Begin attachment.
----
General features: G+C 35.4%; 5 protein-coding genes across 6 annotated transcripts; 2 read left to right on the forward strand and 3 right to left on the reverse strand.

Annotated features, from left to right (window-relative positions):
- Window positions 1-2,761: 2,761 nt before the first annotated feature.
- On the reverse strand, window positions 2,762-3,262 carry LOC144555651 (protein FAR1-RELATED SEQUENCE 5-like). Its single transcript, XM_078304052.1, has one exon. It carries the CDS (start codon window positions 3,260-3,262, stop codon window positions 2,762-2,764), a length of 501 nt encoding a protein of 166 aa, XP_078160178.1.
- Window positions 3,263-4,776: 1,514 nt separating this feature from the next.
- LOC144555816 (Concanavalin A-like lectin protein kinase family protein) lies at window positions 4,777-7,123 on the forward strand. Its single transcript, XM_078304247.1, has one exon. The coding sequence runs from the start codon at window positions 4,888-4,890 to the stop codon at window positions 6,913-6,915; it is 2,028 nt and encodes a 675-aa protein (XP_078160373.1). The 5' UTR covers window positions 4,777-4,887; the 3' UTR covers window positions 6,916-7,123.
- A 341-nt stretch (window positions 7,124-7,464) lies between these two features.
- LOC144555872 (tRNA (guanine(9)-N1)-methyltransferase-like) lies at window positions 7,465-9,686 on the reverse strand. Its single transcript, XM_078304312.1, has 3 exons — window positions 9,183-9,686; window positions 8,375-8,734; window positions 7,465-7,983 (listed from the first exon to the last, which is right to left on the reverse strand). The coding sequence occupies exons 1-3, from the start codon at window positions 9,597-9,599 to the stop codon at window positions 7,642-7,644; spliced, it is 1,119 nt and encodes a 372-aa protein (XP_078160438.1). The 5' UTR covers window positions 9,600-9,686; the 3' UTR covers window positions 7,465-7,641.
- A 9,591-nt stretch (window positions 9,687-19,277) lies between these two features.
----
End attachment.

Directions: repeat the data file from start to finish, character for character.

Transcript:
General features: G+C 35.4%; 5 protein-coding genes across 6 annotated transcripts; 2 read left to right on the forward strand and 3 right to left on the reverse strand.

Annotated features, from left to right (window-relative positions):
- Window positions 1-2,761: 2,761 nt before the first annotated feature.
- On the reverse strand, window positions 2,762-3,262 carry LOC144555651 (protein FAR1-RELATED SEQUENCE 5-like). Its single transcript, XM_078304052.1, has one exon. It carries the CDS (start codon window positions 3,260-3,262, stop codon window positions 2,762-2,764), a length of 501 nt encoding a protein of 166 aa, XP_078160178.1.
- Window positions 3,263-4,776: 1,514 nt separating this feature from the next.
- LOC144555816 (Concanavalin A-like lectin protein kinase family protein) lies at window positions 4,777-7,123 on the forward strand. Its single transcript, XM_078304247.1, has one exon. The coding sequence runs from the start codon at window positions 4,888-4,890 to the stop codon at window positions 6,913-6,915; it is 2,028 nt and encodes a 675-aa protein (XP_078160373.1). The 5' UTR covers window positions 4,777-4,887; the 3' UTR covers window positions 6,916-7,123.
- A 341-nt stretch (window positions 7,124-7,464) lies between these two features.
- LOC144555872 (tRNA (guanine(9)-N1)-methyltransferase-like) lies at window positions 7,465-9,686 on the reverse strand. Its single transcript, XM_078304312.1, has 3 exons — window positions 9,183-9,686; window positions 8,375-8,734; window positions 7,465-7,983 (listed from the first exon to the last, which is right to left on the reverse strand). The coding sequence occupies exons 1-3, from the start codon at window positions 9,597-9,599 to the stop codon at window positions 7,642-7,644; spliced, it is 1,119 nt and encodes a 372-aa protein (XP_078160438.1). The 5' UTR covers window positions 9,600-9,686; the 3' UTR covers window positions 7,465-7,641.
- A 9,591-nt stretch (window positions 9,687-19,277) lies between these two features.